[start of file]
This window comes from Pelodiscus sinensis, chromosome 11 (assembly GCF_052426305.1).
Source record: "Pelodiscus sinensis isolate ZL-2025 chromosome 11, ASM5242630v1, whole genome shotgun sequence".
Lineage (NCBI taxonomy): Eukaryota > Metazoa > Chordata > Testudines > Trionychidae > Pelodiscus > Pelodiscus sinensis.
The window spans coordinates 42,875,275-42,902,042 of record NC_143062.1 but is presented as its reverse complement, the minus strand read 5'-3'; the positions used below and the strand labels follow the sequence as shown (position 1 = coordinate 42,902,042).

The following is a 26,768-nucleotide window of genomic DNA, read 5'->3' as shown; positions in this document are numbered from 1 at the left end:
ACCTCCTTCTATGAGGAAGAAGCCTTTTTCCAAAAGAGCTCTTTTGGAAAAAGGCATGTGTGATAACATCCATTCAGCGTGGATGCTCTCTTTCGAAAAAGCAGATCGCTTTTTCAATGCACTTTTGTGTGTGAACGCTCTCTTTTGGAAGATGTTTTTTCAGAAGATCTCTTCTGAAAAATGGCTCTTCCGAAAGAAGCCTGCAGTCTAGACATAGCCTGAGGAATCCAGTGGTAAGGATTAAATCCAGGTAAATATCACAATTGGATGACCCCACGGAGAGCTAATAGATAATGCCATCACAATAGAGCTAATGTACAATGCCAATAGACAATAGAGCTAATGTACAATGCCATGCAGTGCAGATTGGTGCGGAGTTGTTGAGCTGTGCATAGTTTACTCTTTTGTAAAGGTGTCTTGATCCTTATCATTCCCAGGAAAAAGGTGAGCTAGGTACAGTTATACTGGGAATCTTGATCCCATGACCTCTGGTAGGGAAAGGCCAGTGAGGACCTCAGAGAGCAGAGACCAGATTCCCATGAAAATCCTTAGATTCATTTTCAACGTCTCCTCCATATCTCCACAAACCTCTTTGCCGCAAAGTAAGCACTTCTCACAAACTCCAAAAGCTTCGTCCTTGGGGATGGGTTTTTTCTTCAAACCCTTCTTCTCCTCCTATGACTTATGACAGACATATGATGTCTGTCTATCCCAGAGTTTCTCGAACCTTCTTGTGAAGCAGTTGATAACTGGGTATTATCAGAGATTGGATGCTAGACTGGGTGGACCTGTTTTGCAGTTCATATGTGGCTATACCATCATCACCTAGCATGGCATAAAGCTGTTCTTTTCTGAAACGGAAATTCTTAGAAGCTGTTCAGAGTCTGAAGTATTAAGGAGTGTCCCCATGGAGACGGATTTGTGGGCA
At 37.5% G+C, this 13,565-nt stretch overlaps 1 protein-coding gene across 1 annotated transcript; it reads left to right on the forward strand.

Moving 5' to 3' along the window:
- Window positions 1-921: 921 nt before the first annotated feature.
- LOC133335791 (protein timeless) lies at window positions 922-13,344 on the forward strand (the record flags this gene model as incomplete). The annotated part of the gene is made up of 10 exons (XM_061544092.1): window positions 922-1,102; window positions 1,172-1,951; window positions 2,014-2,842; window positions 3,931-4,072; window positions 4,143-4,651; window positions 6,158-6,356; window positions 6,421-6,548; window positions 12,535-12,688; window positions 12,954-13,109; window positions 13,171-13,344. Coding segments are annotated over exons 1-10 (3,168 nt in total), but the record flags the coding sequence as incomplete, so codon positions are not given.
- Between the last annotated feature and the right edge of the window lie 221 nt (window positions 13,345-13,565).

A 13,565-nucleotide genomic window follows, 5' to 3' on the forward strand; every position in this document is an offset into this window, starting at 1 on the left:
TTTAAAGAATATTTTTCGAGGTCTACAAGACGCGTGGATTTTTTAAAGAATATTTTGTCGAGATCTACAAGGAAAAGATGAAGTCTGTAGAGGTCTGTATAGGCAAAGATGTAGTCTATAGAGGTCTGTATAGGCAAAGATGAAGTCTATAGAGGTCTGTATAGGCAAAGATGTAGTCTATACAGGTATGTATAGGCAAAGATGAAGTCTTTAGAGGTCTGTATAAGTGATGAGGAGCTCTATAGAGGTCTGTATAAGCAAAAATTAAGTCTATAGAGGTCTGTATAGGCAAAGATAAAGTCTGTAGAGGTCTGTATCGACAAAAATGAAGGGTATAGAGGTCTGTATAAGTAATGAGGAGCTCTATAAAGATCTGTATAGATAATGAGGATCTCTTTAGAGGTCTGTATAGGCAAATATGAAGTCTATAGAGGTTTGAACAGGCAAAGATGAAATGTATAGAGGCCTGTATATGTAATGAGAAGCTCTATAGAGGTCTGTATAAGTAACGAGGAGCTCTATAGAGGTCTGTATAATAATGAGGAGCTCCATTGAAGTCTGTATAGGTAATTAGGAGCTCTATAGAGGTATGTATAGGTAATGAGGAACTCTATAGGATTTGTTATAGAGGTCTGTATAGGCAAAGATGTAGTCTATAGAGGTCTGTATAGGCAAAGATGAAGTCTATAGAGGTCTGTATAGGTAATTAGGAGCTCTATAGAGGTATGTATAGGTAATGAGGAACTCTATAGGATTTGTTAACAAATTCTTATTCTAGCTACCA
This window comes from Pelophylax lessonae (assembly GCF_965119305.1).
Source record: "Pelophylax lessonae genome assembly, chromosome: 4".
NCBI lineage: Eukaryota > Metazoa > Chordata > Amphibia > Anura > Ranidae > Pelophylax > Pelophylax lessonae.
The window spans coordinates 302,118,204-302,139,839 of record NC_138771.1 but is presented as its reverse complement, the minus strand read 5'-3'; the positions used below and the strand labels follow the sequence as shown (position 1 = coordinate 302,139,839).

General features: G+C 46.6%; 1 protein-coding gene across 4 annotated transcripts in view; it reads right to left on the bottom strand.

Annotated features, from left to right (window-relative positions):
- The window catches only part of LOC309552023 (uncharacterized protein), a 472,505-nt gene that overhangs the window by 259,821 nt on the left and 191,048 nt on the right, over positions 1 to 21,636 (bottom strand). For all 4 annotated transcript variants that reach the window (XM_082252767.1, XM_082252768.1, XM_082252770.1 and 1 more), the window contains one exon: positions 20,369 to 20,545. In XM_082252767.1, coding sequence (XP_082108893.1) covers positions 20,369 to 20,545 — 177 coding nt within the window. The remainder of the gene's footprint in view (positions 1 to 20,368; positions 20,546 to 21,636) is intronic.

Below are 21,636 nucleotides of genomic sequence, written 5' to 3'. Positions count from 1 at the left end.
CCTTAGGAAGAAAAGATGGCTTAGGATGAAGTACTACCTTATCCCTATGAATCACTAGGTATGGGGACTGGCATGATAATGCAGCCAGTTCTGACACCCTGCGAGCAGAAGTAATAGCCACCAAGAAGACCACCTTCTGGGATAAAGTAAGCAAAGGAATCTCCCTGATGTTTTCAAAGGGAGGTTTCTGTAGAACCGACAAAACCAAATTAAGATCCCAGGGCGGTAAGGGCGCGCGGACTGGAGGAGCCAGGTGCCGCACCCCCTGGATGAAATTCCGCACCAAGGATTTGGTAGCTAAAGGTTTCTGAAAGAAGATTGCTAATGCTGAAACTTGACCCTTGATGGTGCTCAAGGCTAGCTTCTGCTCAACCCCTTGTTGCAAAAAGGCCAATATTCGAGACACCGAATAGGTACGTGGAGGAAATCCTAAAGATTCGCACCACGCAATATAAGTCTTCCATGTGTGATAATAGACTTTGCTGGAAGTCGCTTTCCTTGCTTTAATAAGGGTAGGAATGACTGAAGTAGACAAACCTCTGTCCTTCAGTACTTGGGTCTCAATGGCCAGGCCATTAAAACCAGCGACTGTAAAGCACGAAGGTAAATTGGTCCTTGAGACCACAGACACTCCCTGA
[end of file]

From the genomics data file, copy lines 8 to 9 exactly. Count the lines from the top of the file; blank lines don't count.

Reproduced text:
Moving 5' to 3' along the window:
- Window positions 1-921: 921 nt before the first annotated feature.